Small House at Allington, his own master and the master of a new school. Depicting the ugly fashions of his day with grave dignity and distinction, and with a broad power of rendering type in work which had the aspect of genre, he drew the picture of his age in a summary so embracing that his illustrations attain the rank almost of historical art. For art of this sort the symbolism of the Pre-Raphaelites lost its use: the realization in form of a character conveyed by an author’s words, the happy suggestion of a locality helping to fix the writer’s description, the verisimilitudes of ordinary life, even to trivial detail, carried out with real pictorial conviction, were the things most to be aimed at. Pictorial conviction was the great mark of the illustrative school of the ’sixties. The work of its artists has absorbed so completely the interest and reality of the letterpress that the results are a model of what faithful yet imaginative illustration should be. In the illustrated magazines of this period, Once a Week, Good Words, Cornhill, London Society, The Argosy, The Leisure Hour, Sunday at Home, The Quiver and The Churchman’s Family Magazine, as well as others, is to be found the best work of this new school of illustrators; and with the greater number of them it cannot be mistaken that Millais is the prevailing force.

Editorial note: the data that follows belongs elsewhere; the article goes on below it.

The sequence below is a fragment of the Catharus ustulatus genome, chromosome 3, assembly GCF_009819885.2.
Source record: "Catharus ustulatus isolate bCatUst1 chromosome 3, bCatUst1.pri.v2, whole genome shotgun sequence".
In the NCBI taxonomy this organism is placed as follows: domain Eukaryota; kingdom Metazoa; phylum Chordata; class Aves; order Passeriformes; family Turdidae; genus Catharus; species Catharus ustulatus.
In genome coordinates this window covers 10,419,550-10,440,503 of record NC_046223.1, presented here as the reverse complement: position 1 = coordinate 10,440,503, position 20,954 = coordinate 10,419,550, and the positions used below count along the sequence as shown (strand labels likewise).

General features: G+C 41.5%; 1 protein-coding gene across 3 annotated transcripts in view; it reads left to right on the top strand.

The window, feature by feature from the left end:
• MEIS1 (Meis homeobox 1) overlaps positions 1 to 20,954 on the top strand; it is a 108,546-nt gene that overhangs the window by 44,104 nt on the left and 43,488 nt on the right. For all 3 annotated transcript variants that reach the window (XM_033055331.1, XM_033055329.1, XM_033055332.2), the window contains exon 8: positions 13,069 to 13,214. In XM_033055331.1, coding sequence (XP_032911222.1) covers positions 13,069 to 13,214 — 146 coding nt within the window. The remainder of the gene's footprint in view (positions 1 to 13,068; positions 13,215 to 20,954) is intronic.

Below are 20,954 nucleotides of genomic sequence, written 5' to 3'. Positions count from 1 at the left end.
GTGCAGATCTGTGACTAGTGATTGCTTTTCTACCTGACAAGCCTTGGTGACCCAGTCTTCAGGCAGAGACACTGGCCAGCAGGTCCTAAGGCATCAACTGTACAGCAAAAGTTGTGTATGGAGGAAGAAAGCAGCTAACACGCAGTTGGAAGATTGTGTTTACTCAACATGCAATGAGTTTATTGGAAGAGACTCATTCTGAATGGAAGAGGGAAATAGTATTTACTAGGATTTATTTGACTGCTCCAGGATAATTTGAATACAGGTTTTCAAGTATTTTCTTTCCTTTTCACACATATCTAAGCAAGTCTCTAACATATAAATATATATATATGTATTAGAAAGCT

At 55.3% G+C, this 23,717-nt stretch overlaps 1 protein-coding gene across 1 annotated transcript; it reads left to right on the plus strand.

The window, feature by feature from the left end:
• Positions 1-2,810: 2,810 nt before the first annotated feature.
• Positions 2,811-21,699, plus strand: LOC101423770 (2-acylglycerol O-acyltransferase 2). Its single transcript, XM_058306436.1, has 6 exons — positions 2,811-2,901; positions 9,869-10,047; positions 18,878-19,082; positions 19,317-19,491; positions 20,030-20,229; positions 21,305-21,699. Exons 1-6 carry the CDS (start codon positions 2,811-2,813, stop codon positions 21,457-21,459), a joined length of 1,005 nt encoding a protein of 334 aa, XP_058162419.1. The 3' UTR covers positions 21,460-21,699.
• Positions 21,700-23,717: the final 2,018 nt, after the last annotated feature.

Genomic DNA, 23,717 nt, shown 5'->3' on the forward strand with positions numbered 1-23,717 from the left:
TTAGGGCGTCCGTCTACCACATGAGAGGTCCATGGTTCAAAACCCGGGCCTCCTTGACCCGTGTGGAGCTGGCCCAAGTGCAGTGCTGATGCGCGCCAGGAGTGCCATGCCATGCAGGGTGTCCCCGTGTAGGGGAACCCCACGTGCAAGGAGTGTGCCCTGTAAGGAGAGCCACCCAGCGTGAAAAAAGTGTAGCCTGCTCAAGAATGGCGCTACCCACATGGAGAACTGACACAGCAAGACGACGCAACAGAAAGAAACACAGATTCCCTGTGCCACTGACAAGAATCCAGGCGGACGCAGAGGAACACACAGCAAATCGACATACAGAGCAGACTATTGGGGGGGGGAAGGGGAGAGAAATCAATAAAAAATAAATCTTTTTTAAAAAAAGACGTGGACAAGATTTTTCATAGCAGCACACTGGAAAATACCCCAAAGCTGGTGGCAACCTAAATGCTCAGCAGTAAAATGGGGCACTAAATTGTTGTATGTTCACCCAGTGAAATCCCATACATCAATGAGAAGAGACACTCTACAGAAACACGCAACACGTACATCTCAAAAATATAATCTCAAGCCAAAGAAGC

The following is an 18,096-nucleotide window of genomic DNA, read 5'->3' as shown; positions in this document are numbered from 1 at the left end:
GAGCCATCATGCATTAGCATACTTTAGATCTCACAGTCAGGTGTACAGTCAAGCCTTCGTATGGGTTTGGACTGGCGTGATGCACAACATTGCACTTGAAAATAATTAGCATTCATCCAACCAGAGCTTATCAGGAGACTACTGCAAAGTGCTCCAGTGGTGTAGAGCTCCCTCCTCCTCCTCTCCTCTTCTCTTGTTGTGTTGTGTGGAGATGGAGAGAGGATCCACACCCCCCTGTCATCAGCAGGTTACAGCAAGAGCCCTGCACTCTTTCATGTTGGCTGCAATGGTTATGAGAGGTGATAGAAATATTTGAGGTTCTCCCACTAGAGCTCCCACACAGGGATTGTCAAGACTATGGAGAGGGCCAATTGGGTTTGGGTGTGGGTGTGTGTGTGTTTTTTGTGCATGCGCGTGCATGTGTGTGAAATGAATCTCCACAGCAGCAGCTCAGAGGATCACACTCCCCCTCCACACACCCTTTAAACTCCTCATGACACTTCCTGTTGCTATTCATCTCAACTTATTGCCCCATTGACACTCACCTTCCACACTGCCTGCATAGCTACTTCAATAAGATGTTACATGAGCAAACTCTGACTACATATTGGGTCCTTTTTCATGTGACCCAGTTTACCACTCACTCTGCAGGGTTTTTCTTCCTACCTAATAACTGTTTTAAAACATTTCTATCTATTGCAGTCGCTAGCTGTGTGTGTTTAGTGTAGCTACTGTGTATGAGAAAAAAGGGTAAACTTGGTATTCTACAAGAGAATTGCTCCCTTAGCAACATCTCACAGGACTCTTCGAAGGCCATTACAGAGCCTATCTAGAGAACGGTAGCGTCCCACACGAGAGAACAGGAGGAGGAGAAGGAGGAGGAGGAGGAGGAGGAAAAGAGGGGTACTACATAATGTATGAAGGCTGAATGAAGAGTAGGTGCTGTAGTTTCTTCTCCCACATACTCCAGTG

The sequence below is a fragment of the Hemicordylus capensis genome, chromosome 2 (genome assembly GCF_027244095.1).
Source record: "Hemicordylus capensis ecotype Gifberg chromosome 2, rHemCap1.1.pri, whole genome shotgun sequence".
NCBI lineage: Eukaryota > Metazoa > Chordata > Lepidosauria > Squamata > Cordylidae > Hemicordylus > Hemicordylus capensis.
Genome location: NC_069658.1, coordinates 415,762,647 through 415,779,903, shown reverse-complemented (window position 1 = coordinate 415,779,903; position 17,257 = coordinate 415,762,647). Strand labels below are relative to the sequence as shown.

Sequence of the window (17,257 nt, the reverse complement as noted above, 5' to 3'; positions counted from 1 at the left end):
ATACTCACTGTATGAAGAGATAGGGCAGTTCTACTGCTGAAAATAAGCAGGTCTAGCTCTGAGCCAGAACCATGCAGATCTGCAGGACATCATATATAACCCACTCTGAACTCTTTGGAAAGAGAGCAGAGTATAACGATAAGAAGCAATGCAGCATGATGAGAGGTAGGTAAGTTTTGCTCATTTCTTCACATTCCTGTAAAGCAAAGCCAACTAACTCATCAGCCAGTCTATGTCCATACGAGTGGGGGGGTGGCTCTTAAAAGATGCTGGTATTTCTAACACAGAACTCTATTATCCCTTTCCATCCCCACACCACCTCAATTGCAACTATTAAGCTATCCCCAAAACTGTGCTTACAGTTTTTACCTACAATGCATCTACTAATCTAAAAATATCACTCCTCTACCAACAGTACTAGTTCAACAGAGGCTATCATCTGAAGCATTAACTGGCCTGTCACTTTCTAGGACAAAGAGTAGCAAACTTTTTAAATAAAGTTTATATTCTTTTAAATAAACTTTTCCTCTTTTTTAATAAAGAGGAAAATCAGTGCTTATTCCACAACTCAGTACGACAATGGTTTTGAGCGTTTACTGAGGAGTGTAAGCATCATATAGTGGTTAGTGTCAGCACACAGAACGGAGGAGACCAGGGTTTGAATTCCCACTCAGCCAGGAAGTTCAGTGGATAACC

By their side other men were working, more deeply influenced by the old masters, and by the minuteness and hard, definite treatment of form which the Pre-Raphaelite school had inculcated. Foremost of these was Frederick Sandys. His illustrations, scattered through nearly all the magazines which have been named, show always a decorative power of design and are full of fine drawing and fine invention, but remain resolutely cold in handling and lacking in imaginative ardour. The few illustrations done by Burne-Jones at this period show a whole-hearted following of Rossetti, but a somewhat struggling technique; and the same qualities are to be found in the work of Arthur Hughes, whose illustrations in Good Words for the Young (1869) have a charm of tender poetic invention showing through the faults and persistent uncertainty of his draughtsmanship. The illustrations of Frederick Shields to Defoe’s History of the Plague have a certain affinity to the work of Sandys; but, with less power over form, they show a more dramatic sense of light and shade, and at their best can claim real and original beauty. The formality of feeling and composition, and the strained, stiff quality of line in Lord Leighton’s designs to Romola (1863), do a good deal to mar one’s enjoyment of their admirable draughtsmanship. Many fine drawings done at this period by Leighton, Poynter, Henry Armstead and Burne-Jones did not appear until the year 1880 in the “Dalziel Bible Gallery,” when the methods of which they were the outcome had fallen almost out of use.